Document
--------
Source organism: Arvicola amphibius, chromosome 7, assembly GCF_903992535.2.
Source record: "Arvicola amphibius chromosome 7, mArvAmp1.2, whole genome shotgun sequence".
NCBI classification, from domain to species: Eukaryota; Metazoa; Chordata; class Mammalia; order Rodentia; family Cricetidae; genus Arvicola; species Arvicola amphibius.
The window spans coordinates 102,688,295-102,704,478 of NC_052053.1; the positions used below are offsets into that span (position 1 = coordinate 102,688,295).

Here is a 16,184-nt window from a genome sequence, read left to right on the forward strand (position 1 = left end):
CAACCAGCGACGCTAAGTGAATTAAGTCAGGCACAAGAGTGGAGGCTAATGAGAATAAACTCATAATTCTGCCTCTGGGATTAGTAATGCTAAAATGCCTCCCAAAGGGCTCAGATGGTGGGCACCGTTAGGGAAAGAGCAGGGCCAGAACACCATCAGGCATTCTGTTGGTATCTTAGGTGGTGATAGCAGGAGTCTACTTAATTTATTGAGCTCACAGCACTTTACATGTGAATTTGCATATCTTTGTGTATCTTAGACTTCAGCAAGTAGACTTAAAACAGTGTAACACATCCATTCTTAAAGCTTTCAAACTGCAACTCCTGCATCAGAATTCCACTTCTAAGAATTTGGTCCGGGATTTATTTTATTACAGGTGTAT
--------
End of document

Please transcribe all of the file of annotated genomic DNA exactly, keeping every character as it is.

Source organism: Arvicola amphibius, chromosome 7, assembly GCF_903992535.2.
Source record: "Arvicola amphibius chromosome 7, mArvAmp1.2, whole genome shotgun sequence".
NCBI classification, from domain to species: Eukaryota; Metazoa; Chordata; class Mammalia; order Rodentia; family Cricetidae; genus Arvicola; species Arvicola amphibius.
The window spans coordinates 102,688,295-102,704,478 of NC_052053.1; the positions used below are offsets into that span (position 1 = coordinate 102,688,295).

Here is a 16,184-nt window from a genome sequence, read left to right on the forward strand (position 1 = left end):
CAACCAGCGACGCTAAGTGAATTAAGTCAGGCACAAGAGTGGAGGCTAATGAGAATAAACTCATAATTCTGCCTCTGGGATTAGTAATGCTAAAATGCCTCCCAAAGGGCTCAGATGGTGGGCACCGTTAGGGAAAGAGCAGGGCCAGAACACCATCAGGCATTCTGTTGGTATCTTAGGTGGTGATAGCAGGAGTCTACTTAATTTATTGAGCTCACAGCACTTTACATGTGAATTTGCATATCTTTGTGTATCTTAGACTTCAGCAAGTAGACTTAAAACAGTGTAACACATCCATTCTTAAAGCTTTCAAACTGCAACTCCTGCATCAGAATTCCACTTCTAAGAATTTGGTCCGGGATTTATTTTATTACAGGTGTAT